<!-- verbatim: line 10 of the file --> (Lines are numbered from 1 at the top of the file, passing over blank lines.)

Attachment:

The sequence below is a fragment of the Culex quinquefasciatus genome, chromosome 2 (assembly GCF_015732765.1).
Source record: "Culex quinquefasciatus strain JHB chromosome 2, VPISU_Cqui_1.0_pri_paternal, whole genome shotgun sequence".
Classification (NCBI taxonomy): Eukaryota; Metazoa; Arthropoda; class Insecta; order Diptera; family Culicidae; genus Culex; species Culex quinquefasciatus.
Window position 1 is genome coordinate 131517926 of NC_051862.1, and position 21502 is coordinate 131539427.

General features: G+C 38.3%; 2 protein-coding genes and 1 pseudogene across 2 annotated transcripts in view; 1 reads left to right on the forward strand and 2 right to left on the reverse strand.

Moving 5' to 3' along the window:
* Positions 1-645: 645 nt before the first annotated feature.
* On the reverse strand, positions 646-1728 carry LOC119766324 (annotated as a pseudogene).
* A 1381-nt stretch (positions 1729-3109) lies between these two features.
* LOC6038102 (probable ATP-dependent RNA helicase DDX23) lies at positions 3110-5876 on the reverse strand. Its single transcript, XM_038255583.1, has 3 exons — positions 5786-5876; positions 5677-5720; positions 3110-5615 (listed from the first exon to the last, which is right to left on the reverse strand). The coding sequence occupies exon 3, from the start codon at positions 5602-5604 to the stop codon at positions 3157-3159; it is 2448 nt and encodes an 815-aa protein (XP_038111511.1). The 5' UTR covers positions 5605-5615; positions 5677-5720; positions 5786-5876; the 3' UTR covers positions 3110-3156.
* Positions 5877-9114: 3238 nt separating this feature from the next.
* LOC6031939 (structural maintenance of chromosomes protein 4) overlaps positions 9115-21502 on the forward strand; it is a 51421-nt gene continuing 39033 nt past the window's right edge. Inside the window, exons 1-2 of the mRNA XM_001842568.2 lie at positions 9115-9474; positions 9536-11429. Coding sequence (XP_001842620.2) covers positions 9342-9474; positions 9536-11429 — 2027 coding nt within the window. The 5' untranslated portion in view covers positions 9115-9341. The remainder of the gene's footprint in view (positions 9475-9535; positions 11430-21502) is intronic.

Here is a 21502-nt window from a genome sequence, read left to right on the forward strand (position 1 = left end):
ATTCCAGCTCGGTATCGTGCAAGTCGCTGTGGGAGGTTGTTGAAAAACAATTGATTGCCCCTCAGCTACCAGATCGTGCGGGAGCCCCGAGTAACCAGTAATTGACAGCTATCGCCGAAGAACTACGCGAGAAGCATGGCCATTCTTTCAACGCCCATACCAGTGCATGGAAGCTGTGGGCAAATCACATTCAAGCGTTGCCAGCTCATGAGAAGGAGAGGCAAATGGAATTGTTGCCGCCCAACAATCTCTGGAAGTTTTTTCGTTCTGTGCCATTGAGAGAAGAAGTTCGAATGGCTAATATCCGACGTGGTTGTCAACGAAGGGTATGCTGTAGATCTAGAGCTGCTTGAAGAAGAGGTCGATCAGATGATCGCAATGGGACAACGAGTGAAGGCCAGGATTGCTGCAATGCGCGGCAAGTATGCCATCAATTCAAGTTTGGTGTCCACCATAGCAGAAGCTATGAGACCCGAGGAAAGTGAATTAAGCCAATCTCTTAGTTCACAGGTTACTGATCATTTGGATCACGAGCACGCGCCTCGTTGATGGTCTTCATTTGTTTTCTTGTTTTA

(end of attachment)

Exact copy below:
* LOC6038102 (probable ATP-dependent RNA helicase DDX23) lies at positions 3110-5876 on the reverse strand. Its single transcript, XM_038255583.1, has 3 exons — positions 5786-5876; positions 5677-5720; positions 3110-5615 (listed from the first exon to the last, which is right to left on the reverse strand). The coding sequence occupies exon 3, from the start codon at positions 5602-5604 to the stop codon at positions 3157-3159; it is 2448 nt and encodes an 815-aa protein (XP_038111511.1). The 5' UTR covers positions 5605-5615; positions 5677-5720; positions 5786-5876; the 3' UTR covers positions 3110-3156.